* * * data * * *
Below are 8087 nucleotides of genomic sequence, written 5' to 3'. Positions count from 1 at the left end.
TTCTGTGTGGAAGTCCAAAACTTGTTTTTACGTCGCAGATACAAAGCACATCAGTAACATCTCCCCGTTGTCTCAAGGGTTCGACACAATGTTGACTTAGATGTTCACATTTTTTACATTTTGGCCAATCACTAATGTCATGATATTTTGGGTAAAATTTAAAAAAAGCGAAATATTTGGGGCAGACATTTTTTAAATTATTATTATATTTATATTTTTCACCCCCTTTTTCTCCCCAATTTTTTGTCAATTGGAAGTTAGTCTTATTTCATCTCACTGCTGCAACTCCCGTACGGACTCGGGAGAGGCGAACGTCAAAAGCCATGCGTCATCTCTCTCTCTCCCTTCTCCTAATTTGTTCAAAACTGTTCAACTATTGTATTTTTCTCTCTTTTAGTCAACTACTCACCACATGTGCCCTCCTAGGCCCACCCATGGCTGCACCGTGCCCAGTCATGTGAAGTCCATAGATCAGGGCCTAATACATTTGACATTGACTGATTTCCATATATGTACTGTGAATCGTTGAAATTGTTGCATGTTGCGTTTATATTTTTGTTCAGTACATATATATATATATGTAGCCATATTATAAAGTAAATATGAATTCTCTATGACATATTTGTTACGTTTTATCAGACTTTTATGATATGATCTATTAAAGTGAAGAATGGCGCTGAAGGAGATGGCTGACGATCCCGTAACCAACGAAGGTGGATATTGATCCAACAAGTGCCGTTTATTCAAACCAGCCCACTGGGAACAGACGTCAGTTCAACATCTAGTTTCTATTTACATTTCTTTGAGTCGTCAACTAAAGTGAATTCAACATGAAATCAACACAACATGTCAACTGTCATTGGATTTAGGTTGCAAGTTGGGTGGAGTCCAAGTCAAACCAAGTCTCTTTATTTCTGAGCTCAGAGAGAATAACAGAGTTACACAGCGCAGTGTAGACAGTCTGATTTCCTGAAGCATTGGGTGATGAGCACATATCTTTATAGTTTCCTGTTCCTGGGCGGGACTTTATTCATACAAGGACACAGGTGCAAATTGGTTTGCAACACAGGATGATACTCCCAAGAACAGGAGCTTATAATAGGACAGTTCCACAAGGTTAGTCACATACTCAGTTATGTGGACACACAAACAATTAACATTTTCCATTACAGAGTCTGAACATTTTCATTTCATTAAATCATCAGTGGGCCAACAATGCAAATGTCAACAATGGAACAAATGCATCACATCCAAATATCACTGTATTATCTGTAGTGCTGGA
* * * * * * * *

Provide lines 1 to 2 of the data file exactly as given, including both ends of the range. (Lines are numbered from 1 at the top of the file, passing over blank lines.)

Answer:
Below are 8087 nucleotides of genomic sequence, written 5' to 3'. Positions count from 1 at the left end.
TTCTGTGTGGAAGTCCAAAACTTGTTTTTACGTCGCAGATACAAAGCACATCAGTAACATCTCCCCGTTGTCTCAAGGGTTCGACACAATGTTGACTTAGATGTTCACATTTTTTACATTTTGGCCAATCACTAATGTCATGATATTTTGGGTAAAATTTAAAAAAAGCGAAATATTTGGGGCAGACATTTTTTAAATTATTATTATATTTATATTTTTCACCCCCTTTTTCTCCCCAATTTTTTGTCAATTGGAAGTTAGTCTTATTTCATCTCACTGCTGCAACTCCCGTACGGACTCGGGAGAGGCGAACGTCAAAAGCCATGCGTCATCTCTCTCTCTCCCTTCTCCTAATTTGTTCAAAACTGTTCAACTATTGTATTTTTCTCTCTTTTAGTCAACTACTCACCACATGTGCCCTCCTAGGCCCACCCATGGCTGCACCGTGCCCAGTCATGTGAAGTCCATAGATCAGGGCCTAATACATTTGACATTGACTGATTTCCATATATGTACTGTGAATCGTTGAAATTGTTGCATGTTGCGTTTATATTTTTGTTCAGTACATATATATATATATGTAGCCATATTATAAAGTAAATATGAATTCTCTATGACATATTTGTTACGTTTTATCAGACTTTTATGATATGATCTATTAAAGTGAAGAATGGCGCTGAAGGAGATGGCTGACGATCCCGTAACCAACGAAGGTGGATATTGATCCAACAAGTGCCGTTTATTCAAACCAGCCCACTGGGAACAGACGTCAGTTCAACATCTAGTTTCTATTTACATTTCTTTGAGTCGTCAACTAAAGTGAATTCAACATGAAATCAACACAACATGTCAACTGTCATTGGATTTAGGTTGCAAGTTGGGTGGAGTCCAAGTCAAACCAAGTCTCTTTATTTCTGAGCTCAGAGAGAATAACAGAGTTACACAGCGCAGTGTAGACAGTCTGATTTCCTGAAGCATTGGGTGATGAGCACATATCTTTATAGTTTCCTGTTCCTGGGCGGGACTTTATTCATACAAGGACACAGGTGCAAATTGGTTTGCAACACAGGATGATACTCCCAAGAACAGGAGCTTATAATAGGACAGTTCCACAAGGTTAGTCACATACTCAGTTATGTGGACACACAAACAATTAACATTTTCCATTACAGAGTCTGAACATTTTCATTTCATTAAATCATCAGTGGGCCAACAATGCAAATGTCAACAATGGAACAAATGCATCACATCCAAATATCACTGTATTATCTGTAGTGCTGGA